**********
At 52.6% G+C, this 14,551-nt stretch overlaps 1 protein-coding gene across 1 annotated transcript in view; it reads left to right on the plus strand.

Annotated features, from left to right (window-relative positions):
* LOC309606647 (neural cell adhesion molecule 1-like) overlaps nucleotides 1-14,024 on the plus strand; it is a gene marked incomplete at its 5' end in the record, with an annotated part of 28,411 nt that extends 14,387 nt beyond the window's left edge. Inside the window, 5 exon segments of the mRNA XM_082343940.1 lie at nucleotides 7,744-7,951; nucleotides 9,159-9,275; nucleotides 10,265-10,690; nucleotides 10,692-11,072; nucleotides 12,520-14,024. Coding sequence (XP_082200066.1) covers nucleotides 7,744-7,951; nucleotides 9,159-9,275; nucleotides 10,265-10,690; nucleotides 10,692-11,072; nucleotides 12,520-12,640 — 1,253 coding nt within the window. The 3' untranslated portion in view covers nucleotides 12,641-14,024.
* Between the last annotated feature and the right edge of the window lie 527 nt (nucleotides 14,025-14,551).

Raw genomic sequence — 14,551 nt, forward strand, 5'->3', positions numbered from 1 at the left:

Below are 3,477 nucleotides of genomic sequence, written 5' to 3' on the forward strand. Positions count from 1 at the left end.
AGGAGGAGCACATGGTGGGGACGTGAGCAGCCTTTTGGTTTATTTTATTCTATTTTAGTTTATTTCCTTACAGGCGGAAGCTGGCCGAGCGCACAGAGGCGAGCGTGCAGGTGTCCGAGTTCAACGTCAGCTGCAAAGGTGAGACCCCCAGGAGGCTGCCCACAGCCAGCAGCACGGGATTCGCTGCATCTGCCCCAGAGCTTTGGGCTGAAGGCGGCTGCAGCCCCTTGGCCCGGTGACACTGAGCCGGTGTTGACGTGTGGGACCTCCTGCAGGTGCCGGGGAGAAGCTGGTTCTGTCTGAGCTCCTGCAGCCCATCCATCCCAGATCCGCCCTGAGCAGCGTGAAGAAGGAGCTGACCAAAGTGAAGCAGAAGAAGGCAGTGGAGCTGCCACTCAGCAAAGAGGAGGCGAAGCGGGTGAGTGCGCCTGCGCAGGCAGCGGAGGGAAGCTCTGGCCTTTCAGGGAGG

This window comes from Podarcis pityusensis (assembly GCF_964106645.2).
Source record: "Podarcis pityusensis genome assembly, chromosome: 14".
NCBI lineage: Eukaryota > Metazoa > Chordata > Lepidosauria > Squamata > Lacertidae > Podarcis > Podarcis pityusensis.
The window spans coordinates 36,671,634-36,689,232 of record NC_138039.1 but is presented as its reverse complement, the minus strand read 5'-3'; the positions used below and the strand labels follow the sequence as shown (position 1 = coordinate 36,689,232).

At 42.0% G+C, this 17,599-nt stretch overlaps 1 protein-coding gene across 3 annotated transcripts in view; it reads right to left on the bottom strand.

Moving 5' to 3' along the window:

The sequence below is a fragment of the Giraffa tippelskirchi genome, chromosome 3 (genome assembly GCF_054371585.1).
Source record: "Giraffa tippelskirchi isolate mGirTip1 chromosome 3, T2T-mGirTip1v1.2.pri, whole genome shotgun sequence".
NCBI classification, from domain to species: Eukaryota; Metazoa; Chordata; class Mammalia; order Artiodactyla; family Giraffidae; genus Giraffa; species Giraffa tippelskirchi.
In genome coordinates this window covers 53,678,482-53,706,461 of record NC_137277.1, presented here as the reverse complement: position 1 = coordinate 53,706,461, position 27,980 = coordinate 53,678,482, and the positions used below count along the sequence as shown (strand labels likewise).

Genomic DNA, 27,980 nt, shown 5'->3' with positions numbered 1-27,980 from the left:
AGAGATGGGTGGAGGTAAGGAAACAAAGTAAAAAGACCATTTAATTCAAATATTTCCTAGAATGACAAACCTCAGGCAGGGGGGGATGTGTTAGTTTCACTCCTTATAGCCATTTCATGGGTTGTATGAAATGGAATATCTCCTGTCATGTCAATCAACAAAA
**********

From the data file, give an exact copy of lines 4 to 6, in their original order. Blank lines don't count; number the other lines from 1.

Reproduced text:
* Between the last annotated feature and the right edge of the window lie 527 nt (nucleotides 14,025-14,551).

Raw genomic sequence — 14,551 nt, forward strand, 5'->3', positions numbered from 1 at the left:

Below are 3,477 nucleotides of genomic sequence, written 5' to 3' on the forward strand. Positions count from 1 at the left end.